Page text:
Many newly-official men have looked like star big leaguers at 18. To go back to placing Harper’s birth in perspective, the ill-fated Yankee phenom Brien Taylor had already struck out 187 guys in his first 161 innings of pro pitching the day Harper was born. But it is hard to believe the Nats would arbitrarily slow down his pace through the minors to stick to an artificial deadline of 2013, because it isn’t just Harper’s physical game that’s so impressive.
His attitude is also already pretty well developed. Harper was asked by the small crowd of reporters around his cubicle what he thought of playing in a packed stadium festooned with Yankee self-promotion, and he admitted it was “awesome” to have shared a field with Jeter and Alex Rodriguez and CC Sabathia and all the rest. He said “awesome” twice and added Nick Swisher to the pantheon of impressiveness, which should make Swisher say funny things later on.
But then Harper was asked if he’d said hello to any of these Yankees (even Swisher, who was almost 12 when Harper was born). “No. I don’t really care to say hi to anybody over there. I stick over here.” I wondered if that was humility or competitiveness. “You try to beat ’em. That’s what I am. If we’re off the field? Hey, I’ll go and say hello. You can be my best friend off the field and I’ll hate you on the baseball field. That’s how I am…on the field, I want to kick the crap out of you.” (By the way, here’s Dave Sheinin’s version of this in The Washington Post, including the very relevant detail that Harper grew up around Las Vegas as a Yankee fan).
One game, one portentous spring training, one killer instinct, and one exhibition game RBI do not mean you should step directly into the majors at 18. But they do tend to support the idea that suggesting it is theoretically possible at 19 is not at all crazy.
A LITTLE PHOTO TOUR OF (MY) SPRING TRAINING OPENER:
Take a nice deep breath:
An almost-forgotten pre-game ritual: The visiting team taking infield (and outfield) practice. The catchers are Derek Norris and Jesus Flores, the coaches Jim Lett and John McLaren. When I asked Washington manager Jim Riggleman about this, he said there was nothing better for a team before a game. “But on the road, the groundskeepers look at you like you’re crazy! ‘Get off our field!'” It looked to both of us like none of the Tampa groundskeepers had been alive the last time a big league team taking infield on the road, which may have gone out with Earl Weaver:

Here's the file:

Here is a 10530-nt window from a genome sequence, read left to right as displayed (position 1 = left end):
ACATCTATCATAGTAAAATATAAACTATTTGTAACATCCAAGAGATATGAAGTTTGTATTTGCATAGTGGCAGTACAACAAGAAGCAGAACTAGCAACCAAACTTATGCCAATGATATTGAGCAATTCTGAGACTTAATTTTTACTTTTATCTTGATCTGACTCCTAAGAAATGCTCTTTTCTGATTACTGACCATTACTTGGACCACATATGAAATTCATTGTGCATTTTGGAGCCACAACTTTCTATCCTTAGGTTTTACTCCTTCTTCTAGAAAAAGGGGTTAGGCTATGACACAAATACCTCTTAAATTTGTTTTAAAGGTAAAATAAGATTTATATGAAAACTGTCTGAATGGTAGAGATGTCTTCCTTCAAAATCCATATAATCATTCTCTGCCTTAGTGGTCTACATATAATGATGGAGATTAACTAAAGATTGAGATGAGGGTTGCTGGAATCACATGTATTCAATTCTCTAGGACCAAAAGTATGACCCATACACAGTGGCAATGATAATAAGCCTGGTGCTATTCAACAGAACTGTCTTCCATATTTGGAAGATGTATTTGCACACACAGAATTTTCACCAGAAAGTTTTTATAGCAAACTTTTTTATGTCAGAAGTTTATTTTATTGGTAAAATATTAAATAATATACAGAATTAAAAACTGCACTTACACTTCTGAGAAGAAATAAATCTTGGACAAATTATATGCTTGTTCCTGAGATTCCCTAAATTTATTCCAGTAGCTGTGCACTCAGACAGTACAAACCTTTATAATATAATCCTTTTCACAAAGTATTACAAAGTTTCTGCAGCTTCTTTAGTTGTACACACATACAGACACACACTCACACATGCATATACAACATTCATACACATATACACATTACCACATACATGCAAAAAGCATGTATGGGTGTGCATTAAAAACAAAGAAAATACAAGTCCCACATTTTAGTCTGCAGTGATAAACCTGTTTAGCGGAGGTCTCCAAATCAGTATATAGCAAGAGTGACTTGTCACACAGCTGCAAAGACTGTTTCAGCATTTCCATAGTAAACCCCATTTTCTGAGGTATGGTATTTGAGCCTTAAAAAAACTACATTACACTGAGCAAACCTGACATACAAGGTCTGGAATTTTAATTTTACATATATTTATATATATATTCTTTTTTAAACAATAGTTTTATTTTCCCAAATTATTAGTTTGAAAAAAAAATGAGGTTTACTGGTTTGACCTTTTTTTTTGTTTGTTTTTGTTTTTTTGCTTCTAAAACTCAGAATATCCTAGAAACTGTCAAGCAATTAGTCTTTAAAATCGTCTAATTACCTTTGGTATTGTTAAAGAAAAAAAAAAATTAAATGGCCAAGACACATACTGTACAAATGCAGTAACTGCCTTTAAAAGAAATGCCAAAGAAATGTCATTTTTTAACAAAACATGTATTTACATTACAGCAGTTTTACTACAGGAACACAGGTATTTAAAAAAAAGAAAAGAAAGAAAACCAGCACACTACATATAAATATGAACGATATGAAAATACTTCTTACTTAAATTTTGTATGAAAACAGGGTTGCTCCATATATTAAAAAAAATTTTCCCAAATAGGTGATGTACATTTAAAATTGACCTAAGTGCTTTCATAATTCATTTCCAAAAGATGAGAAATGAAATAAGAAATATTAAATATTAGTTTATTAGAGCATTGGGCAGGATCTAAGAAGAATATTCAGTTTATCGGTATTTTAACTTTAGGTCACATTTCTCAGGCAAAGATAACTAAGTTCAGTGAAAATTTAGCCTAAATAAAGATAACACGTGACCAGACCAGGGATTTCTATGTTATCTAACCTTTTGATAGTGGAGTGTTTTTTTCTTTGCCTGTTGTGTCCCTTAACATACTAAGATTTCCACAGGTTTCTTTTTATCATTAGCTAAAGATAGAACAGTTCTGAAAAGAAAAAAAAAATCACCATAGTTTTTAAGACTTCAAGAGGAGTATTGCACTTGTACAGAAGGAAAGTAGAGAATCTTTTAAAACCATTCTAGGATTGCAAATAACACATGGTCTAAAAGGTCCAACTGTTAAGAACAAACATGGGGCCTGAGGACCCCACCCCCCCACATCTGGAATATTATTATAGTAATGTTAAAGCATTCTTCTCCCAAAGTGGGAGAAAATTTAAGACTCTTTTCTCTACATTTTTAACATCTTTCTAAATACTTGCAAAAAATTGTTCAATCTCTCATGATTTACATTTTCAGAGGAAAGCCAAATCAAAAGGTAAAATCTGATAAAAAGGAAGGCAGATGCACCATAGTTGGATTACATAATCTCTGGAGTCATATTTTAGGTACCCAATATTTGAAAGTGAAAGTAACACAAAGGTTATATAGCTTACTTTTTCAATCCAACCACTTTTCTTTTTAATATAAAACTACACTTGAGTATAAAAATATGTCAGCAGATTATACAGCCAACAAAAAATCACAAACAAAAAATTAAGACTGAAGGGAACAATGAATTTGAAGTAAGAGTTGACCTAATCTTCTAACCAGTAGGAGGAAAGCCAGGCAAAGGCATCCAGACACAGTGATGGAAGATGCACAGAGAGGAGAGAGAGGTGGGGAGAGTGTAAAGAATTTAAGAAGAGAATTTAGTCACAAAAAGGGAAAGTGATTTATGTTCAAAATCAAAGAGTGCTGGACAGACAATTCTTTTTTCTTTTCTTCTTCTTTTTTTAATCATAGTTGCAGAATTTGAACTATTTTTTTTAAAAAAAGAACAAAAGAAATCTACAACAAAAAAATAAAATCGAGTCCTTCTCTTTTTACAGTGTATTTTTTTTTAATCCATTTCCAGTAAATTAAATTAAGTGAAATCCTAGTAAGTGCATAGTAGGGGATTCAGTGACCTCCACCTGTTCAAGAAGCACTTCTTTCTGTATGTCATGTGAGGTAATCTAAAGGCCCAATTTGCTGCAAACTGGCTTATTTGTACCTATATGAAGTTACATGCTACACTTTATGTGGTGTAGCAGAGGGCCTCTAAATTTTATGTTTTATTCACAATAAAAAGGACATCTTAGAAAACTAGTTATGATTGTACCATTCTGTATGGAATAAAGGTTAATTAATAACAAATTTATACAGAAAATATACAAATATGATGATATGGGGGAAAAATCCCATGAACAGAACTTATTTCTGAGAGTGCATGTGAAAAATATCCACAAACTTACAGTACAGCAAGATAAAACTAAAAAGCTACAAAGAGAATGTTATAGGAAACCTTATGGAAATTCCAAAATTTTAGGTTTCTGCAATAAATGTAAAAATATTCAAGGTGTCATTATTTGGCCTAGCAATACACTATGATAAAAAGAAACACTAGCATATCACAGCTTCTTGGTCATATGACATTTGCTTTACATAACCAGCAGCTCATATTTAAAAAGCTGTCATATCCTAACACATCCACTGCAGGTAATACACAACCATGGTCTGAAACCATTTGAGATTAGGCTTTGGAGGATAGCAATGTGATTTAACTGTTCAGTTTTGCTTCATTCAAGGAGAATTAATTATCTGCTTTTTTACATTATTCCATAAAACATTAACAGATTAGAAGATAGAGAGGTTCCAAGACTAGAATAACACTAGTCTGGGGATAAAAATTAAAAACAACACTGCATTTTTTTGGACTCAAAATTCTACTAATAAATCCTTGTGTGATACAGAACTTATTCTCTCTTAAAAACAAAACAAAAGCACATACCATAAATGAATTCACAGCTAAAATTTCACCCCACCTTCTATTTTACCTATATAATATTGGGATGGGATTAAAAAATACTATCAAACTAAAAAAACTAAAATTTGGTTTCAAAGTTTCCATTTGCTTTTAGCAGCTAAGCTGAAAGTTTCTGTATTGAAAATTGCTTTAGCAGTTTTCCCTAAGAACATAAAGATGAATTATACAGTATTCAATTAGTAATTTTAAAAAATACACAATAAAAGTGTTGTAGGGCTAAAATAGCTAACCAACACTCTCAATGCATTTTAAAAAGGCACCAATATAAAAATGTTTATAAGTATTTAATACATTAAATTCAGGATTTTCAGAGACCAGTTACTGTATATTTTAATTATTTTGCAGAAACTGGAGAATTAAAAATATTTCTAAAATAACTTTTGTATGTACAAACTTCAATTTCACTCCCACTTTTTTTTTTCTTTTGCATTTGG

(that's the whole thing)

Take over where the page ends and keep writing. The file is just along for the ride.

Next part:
The good BP that is – Baseball Prospectus – the annual forecasting bible aptly blurbed on the back page: “If you’re a baseball fan and you don’t know what BP is, you’re working in a mine without one of those helmets with the light on it” (yes, I’m egotistically quoting my egotistical self).
It’s basically 573 pages of the sports almanac Biff Tannen finds in “Back To The Future II” so the material to mine is practically endless, and you will find it as useful on September 30th as you will today. But the aficionado often goes first to find the collapses that time, tide, and the theories of statistical reduction insist will afflict players you are counting on for your team, real-life or fantasy.
In short: BP does not like Josh Hamilton’s chances this year. In the list of the biggest falloffs in WARP (“Wins Above Replacement Player” – basically a measurement of how much
better or worse a player is than the absolute average Schmoe you could
stick out there at his position), it sees Hamilton dropping from 6.9 last year to 2.7 this. Mind you, this does not envision Hamilton winding up as a player-coach at Round Rock; 2.7 still makes him the fifth most all-around useful leftfielder in the majors. The computers still suggest he’ll drop from 32-100-.359/.410/.633 to 22-77-.294/.356/.509.
While similar plummets are predicted for Aubrey Huff, Adrian Beltre, Carl Crawford, and Jose Bautista (try 25 homers, because “if teams are smart, it could be May before he sees an inside fastball”), the most intriguing of them belongs to Austin Jackson of Detroit. As BP’s write-up notes, Jackson led all of baseball with a .393 BABIP (Batting Average On Balls In Play – in other words, what you hit when you actually hit it). Jackson struck out 170 times last year and had a mediocre on-base percentage of .344, and unless those numbers alter positively and profoundly, if his “BABIP” just drops back from Ted Williamsy to kinda great, they see his WARP collapsing from 3.6 to 0.2.
The BP formulae always tend to under-promise for pitchers. Dan Haren, Felix Hernandez, and CC Sabathia are the only guys forecast to win as many as 15 games this year, and that’s obviously an absurdly conservative prediction. Nevertheless it is chilling to see the computer spit out the following seasons for some of the game’s “name” twirlers:
Chris Carpenter: 9-5, 94 SO, 3.21 ERA
Phil Hughes: 8-6, 109 SO, 3.74 ERA
Zack Greinke: 11-7, 166 SO, 3.52 ERA
David Price: 12-8, 147 SO, 3.46 ERA
Tim Lincecum: 12-6, 190 SO, 2.74 ERA
It also doesn’t look so hot for some of the game’s closers, listed by predicted saves: Jose Valverde, 20; Carlos Marmol, 17; David Aardsma, 17; Brandon Lyon, 15; Brad Lidge, 15.
Last year’s biggest predicted collapse was Derek Jeter, and in fact the BP boys and girls turned out to have been optimistic. This year, the accompanying biography makes me look like Jeter’s most hopeful fan:
“Jeter pushed for a contract of four years and up, which suggests at least one of the following: (A) while Jeter may be the closest thing the modern Yankees have to Joe DiMaggio, he lacks DiMaggio’s sense of dignity; (B) never mind winning, it’s money that matters; (C) the emperor has no clothes but doesn’t know; (D) the emperor has no clothes but doesn’t care.”